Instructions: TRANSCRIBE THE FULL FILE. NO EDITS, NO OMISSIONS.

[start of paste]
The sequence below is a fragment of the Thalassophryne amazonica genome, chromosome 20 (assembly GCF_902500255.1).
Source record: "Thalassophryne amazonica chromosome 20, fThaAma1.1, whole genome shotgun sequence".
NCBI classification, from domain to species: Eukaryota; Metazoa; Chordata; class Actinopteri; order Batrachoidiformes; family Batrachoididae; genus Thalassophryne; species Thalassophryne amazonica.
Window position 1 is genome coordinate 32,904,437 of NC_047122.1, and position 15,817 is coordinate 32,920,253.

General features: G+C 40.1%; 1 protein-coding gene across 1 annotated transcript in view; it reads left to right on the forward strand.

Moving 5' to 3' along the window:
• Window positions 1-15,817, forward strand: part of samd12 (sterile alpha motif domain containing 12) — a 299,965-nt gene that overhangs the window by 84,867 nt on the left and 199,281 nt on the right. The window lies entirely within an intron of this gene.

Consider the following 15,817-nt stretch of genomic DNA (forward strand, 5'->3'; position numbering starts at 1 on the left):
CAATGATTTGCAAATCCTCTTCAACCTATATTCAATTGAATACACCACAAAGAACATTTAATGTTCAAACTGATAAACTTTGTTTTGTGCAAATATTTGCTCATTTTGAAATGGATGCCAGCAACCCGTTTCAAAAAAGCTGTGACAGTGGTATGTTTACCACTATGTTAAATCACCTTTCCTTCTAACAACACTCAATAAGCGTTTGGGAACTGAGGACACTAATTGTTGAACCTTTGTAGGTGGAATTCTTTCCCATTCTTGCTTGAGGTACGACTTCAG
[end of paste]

The sequence below is a fragment of the Thalassophryne amazonica genome, chromosome 20 (assembly GCF_902500255.1).
Source record: "Thalassophryne amazonica chromosome 20, fThaAma1.1, whole genome shotgun sequence".
NCBI classification, from domain to species: Eukaryota; Metazoa; Chordata; class Actinopteri; order Batrachoidiformes; family Batrachoididae; genus Thalassophryne; species Thalassophryne amazonica.
Window position 1 is genome coordinate 32,904,437 of NC_047122.1, and position 15,817 is coordinate 32,920,253.

General features: G+C 40.1%; 1 protein-coding gene across 1 annotated transcript in view; it reads left to right on the forward strand.

Moving 5' to 3' along the window:
• Window positions 1-15,817, forward strand: part of samd12 (sterile alpha motif domain containing 12) — a 299,965-nt gene that overhangs the window by 84,867 nt on the left and 199,281 nt on the right. The window lies entirely within an intron of this gene.

Consider the following 15,817-nt stretch of genomic DNA (forward strand, 5'->3'; position numbering starts at 1 on the left):
CAATGATTTGCAAATCCTCTTCAACCTATATTCAATTGAATACACCACAAAGAACATTTAATGTTCAAACTGATAAACTTTGTTTTGTGCAAATATTTGCTCATTTTGAAATGGATGCCAGCAACCCGTTTCAAAAAAGCTGTGACAGTGGTATGTTTACCACTATGTTAAATCACCTTTCCTTCTAACAACACTCAATAAGCGTTTGGGAACTGAGGACACTAATTGTTGAACCTTTGTAGGTGGAATTCTTTCCCATTCTTGCTTGAGGTACGACTTCAG